Microphone for a Mac Pro

For a while now I’ve been wanting to use speech recognition on my Mac, and to be able to tell it to ‘Get my mail’ or to ‘Switch to Firefox’. The problem has been that the Mac Pro doesn’t come with a built-in microphone, and the built-in mike on my Logitech QuickCam Vision Pro, whilst fine for iChat and Skype, flatly refused to work with the Mac’s own speech recognition. So the search was on for a microphone that was guaranteed to work so that I could start talking to my computer, just like Scotty in Star Trek!

Now before we go any further, I must point out that I wasn’t in the market for a headset with a microphone on it. I figured that being attached to my Mac via a cable was going to be too restrictive and besides, I’ve already got a very nice set of speakers hooked up to the machine. Also, any thought of a wireless headset or even a bluetooth headset to perform this role were quickly dismissed, owing to the lack of evidence that they work with OS X.

So, having searched around in Google for a variety of ‘Mac USB Microphone Speech Recognition’ keywords, it became clear that there were no websites that stated categorically “this USB microphone works with the built-in Mac OS X speech recognition”, although I did start to find some likely candidates.

The MacMice MicFlex was mentioned on the MacSpeech Dictate website and I figured that if it was verified to work with their Voice Dictation software, then it would almost certainly work with the OS X feature. Unfortunately, tracking down a UK supplier selling them at a sensible price was another matter (I found one shop wanting £49.95 for it). I also spotted the Samson C01 (£54.99) and the Blue Snowflake USB (£49.98) on the Solutions Inc website, and as these guys are an Apple retailer I figured if they were selling mikes chances are they’d be sure to work on the Mac. I talked to one of their sales reps and while he said these were excellent devices for creating podcasts and working with things like GarageBand, they couldn’t guarantee they’d work with the built-in speech recognition simply because no customers had actually reported back that they did. Fair play to them as they weren’t about to sell me something they couldn’t guarantee would do the job.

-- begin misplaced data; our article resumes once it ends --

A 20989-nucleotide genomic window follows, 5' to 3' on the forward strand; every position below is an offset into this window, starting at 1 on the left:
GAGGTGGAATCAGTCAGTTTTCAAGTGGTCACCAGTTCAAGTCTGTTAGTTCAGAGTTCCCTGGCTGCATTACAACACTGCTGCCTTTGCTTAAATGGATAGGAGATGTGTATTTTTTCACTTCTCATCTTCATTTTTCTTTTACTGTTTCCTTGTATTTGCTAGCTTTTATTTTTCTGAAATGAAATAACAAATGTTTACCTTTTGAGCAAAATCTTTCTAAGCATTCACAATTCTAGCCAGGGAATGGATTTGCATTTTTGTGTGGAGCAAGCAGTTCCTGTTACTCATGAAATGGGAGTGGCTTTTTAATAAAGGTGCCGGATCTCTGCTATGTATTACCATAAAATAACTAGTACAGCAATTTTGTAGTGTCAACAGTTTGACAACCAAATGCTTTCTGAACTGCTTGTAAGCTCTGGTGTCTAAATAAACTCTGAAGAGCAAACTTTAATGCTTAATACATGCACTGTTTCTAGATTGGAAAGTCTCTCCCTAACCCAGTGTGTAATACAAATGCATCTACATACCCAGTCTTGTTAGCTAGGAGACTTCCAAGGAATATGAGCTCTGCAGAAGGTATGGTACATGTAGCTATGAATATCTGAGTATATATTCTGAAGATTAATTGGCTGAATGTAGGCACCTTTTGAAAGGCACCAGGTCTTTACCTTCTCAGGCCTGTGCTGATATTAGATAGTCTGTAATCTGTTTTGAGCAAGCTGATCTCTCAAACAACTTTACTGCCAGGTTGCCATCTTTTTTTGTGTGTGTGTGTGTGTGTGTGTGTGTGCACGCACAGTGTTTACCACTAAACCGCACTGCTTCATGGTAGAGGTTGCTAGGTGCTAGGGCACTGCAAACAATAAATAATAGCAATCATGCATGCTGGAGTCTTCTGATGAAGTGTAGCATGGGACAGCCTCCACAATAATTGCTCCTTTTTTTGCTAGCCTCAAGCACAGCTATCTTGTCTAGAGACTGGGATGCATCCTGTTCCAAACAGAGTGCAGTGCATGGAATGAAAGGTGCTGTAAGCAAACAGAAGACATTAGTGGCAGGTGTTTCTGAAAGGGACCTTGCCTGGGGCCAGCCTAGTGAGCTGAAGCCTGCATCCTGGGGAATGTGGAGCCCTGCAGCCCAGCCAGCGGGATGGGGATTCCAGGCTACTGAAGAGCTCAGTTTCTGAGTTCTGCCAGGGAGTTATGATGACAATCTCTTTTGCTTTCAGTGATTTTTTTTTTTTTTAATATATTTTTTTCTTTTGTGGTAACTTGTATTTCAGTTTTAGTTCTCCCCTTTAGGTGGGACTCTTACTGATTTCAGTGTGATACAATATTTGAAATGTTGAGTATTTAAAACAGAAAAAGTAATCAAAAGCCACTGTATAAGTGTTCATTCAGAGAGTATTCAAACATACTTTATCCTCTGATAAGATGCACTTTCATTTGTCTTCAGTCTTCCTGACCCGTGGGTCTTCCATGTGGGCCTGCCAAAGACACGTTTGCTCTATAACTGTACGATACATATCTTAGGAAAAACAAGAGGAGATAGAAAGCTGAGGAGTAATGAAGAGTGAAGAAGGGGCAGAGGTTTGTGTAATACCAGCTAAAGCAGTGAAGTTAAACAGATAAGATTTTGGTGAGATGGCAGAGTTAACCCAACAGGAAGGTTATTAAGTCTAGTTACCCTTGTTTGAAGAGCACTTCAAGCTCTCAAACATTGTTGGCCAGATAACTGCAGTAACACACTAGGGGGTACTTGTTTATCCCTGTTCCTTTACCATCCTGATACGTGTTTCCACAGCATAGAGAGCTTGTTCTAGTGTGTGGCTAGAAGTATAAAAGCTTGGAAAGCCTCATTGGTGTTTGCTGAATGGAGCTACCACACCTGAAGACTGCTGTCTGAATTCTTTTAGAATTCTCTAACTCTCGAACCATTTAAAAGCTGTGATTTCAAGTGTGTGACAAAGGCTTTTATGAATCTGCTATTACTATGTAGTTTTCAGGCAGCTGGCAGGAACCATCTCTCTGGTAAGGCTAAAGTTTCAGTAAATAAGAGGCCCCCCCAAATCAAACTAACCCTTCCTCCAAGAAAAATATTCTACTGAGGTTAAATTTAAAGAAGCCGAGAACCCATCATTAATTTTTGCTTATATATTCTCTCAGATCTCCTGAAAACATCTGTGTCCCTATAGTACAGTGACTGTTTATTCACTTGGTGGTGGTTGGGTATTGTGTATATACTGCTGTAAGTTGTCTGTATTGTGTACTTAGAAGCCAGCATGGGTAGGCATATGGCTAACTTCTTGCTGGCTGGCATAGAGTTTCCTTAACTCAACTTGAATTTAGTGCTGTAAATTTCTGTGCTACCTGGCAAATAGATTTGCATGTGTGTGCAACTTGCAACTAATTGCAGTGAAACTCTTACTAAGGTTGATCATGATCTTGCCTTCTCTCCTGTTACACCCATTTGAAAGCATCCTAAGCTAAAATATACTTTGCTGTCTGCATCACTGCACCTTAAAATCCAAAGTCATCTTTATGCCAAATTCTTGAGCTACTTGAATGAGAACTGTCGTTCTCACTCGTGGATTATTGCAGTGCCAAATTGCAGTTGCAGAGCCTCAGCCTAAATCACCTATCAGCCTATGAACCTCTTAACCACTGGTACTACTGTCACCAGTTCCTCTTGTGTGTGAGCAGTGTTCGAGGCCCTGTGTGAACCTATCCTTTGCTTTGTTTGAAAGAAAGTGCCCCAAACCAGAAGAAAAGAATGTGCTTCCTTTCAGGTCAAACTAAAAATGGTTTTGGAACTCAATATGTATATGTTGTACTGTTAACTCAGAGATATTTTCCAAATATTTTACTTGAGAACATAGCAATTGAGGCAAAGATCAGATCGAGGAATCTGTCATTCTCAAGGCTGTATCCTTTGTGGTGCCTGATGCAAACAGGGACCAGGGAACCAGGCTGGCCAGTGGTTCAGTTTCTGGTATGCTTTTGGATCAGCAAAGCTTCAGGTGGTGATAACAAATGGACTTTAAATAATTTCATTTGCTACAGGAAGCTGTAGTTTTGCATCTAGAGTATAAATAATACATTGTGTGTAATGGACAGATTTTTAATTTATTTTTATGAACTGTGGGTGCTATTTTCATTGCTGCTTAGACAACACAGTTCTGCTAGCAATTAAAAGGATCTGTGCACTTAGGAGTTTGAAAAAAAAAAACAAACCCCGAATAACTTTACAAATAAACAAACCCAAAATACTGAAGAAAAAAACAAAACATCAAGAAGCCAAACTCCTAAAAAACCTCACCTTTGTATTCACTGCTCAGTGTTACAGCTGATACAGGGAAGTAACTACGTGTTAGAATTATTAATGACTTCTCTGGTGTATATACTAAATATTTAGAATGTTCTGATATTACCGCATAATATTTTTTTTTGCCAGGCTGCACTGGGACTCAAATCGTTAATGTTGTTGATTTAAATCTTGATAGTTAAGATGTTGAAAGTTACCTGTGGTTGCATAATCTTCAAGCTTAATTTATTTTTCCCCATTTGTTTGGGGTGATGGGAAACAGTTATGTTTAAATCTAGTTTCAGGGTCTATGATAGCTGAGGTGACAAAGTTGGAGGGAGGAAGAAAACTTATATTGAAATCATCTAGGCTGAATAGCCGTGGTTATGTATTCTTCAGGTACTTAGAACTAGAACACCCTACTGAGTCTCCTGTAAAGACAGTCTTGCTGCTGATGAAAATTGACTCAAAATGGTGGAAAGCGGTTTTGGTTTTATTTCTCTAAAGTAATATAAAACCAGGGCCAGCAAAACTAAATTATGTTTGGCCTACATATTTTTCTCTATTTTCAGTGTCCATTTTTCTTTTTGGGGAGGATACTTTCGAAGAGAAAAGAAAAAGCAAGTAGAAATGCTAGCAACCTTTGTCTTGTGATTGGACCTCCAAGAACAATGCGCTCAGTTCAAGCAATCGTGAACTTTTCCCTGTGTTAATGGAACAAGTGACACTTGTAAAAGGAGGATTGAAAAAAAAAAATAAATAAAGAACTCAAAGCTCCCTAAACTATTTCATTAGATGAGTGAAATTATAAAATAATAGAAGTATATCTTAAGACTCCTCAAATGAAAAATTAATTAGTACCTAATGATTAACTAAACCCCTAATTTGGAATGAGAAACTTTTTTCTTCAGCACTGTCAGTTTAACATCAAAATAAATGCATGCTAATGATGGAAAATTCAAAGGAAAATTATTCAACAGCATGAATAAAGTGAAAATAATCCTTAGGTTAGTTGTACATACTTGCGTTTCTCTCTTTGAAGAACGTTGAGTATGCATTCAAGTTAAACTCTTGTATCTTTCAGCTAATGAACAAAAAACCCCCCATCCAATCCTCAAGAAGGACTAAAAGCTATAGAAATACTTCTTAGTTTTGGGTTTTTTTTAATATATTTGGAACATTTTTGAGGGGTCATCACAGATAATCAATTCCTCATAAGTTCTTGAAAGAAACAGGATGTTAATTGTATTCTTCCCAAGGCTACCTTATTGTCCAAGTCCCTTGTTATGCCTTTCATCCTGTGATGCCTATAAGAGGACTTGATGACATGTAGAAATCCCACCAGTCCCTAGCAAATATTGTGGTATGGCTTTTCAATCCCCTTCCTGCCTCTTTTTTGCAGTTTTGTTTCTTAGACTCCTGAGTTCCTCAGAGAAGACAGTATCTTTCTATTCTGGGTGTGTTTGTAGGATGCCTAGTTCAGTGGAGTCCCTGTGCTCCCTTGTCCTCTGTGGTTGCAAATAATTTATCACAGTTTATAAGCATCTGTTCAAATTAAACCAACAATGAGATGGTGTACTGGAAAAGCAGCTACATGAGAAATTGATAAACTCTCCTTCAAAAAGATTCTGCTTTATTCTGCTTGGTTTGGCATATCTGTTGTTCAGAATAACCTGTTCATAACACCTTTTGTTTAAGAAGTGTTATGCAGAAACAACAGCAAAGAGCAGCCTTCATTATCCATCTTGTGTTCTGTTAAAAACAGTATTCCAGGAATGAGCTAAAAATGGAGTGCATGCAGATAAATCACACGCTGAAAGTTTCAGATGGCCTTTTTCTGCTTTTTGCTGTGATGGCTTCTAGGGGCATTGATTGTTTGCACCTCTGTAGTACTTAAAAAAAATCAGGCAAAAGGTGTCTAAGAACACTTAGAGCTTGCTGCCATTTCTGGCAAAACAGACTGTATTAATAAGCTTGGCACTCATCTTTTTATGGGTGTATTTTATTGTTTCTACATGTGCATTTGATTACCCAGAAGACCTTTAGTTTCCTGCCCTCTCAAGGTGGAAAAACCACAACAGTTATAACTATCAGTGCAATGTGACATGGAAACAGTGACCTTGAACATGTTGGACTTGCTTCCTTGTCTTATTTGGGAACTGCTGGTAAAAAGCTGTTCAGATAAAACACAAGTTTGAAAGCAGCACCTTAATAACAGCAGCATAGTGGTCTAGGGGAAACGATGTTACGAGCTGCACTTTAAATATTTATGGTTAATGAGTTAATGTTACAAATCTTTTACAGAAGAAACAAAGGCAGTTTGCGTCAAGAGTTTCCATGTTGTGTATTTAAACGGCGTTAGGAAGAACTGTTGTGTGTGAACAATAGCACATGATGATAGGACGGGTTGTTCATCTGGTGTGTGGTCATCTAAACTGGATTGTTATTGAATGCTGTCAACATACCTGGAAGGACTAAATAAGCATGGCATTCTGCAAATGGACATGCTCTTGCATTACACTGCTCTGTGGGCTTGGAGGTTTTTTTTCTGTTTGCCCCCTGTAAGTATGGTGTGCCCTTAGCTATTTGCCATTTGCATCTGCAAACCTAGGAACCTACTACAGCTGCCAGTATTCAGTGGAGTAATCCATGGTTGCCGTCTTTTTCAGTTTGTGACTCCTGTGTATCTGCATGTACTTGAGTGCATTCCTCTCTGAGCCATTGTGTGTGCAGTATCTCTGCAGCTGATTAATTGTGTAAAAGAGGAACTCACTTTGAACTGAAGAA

Wasteful packaging

Wasteful packaging

In the end I decided to take a punt and just try out a ‘cheap’ Logitech USB microphone that retailed at Amazon UK for just £13.92, and with free delivery it arrived 3 days later. Once I’d disposed of the ridiculously unnecessary packaging, I was left with something that looked like it had escaped from a 1970’s B movie, but at this price what can you expect. Plugging it in, I opened up my System Preferences, found Speech and selected ‘AK5370’ as my input device. (AK5370 refers to the chipset used by the microphone). I then went in to the calibration settings and started talking, and guess what…. IT WORKS!!! Yep there you go Mac Pro owners, if you want a low-cost USB mike that works with the built-in OS X speech recognition feature then I can confirm the Logitech USB Desktop Microphone works.

However as is often the case in the computer world, this little story didn’t end on a high note. Yes, aside from the occassional misunderstanding (the Mac keeps launching FrontRow when I ask it to launch Firefox) the speech recognition is definitely a usable feature, and it’s quite fun to simply ask your Mac to do something and to see it respond. No the problem is that it seems there’s a bug with the speech recognition feature in OSX 10.5.x which is that it simply shuts itself off after a random period of time, and I’ve seen various posts from people complaining that this happens. I’m running OS X 10.5.5. and the only way I’ve found to restart it is to turn the feature off, turn it back on and re-calibrate it, at which point the little speech recognition ‘pad’ reappears on the desktop.

So close…..